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Infectious bronchitis, the so-called cough can be caused by several organisms. Some of these, the virus components, are covered with modern polyvalent vaccines using primary and booster vaccination programs. However there is another main culprit called Bordetella bronchiseptica. This is a bacterium, not a virus and infection can lead to a persistent hacking cough that lasts for several weeks.

Is this kennel cough?

Yes, it is. Infection spreads from dog to dog through the air and obviously activities resulting in close congregation of dogs results in the likelihood of the spread of the disease. It was for this reason that it was originally called kennel cough. Dogs would regularly pick up the infection when boarded, particularly during the owner's summer holiday. However other activities such as puppy parties, shows and training classes can also be a source of spread of the disease.

Why is it now called Infectious Bronchitis?

In many urban and suburban areas the condition is very prevalent in dogs that have never been shown, been in kennels or attended any sort of training classes. Since the infection is spread from dog to dog, through the air, when it is common in an area dogs merely meeting in the street or the park can be sufficient to transmit the disease.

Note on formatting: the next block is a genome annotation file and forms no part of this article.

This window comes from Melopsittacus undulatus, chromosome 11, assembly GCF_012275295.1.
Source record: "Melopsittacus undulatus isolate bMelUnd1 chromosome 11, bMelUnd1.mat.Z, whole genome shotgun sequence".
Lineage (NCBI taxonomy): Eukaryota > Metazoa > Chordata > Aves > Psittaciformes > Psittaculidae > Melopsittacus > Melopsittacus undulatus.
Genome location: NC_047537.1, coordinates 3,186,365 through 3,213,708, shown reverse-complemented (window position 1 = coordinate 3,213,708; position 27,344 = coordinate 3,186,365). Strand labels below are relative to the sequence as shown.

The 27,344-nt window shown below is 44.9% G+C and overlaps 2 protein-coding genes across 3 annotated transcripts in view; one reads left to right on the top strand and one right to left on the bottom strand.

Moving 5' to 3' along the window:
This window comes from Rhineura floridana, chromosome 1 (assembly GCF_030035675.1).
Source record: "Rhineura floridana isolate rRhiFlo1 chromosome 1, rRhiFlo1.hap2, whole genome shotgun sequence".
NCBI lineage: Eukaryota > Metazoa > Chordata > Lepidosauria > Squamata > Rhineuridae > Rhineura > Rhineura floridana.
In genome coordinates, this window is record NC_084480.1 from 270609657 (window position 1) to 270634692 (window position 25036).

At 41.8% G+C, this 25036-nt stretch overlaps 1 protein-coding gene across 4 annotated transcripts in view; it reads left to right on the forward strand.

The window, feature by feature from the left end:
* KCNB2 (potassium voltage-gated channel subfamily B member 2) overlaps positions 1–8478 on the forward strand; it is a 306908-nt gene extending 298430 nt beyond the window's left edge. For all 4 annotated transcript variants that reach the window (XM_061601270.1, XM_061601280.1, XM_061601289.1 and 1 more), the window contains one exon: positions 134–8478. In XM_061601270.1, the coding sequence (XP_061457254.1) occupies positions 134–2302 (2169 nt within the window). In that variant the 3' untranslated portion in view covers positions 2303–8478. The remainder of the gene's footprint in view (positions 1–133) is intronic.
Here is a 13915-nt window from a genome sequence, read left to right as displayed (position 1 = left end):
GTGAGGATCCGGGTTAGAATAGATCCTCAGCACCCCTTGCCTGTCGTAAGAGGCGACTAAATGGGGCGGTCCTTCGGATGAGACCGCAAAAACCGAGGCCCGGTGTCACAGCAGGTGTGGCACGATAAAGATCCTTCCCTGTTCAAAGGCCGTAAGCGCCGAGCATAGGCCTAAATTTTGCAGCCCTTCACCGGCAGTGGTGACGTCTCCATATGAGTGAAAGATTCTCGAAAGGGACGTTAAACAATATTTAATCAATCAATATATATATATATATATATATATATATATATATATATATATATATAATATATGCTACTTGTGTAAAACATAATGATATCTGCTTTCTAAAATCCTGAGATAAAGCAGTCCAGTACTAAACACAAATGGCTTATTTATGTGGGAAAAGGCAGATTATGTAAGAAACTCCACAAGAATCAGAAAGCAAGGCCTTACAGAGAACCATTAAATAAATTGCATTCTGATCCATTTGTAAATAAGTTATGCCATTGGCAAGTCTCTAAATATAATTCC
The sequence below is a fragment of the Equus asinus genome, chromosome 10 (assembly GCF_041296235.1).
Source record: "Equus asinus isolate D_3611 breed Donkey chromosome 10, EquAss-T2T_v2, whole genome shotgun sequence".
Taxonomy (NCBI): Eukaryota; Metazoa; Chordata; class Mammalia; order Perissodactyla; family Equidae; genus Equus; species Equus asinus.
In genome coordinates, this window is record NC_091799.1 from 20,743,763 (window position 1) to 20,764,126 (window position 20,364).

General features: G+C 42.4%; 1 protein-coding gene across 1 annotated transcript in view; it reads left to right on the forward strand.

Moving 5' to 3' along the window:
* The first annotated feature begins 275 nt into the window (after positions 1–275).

The Bordetella organism causes inflammation of the tubes in the lungs, bronchi, and therefore infectious bronchitis is a much better term.

Can it be prevented?

Yes. Bordetella infection, Bordetellosis or infectious bronchitis can be effectively prevented by vaccination which involves the instillation of a few drops into the dog's nostrils. No injection is involved. The vaccine produces an immunity within 5 days and can be given on its own or at the same time as either the primary or booster vaccinations against distemper, virus hepatitis, leptospirosis and parvovirus.

Does it last as long as the boosters against the other diseases?

No. Vaccination provides very good local immunity. However it is not as long lasting as vaccination against other diseases and in areas where the condition is particularly rife, or if the dog is going to be subjected to more challenge, for example, going to a show or going on holiday to another area, we suggest a booster. To ensure a solid immunity boosters should be administered every six months.

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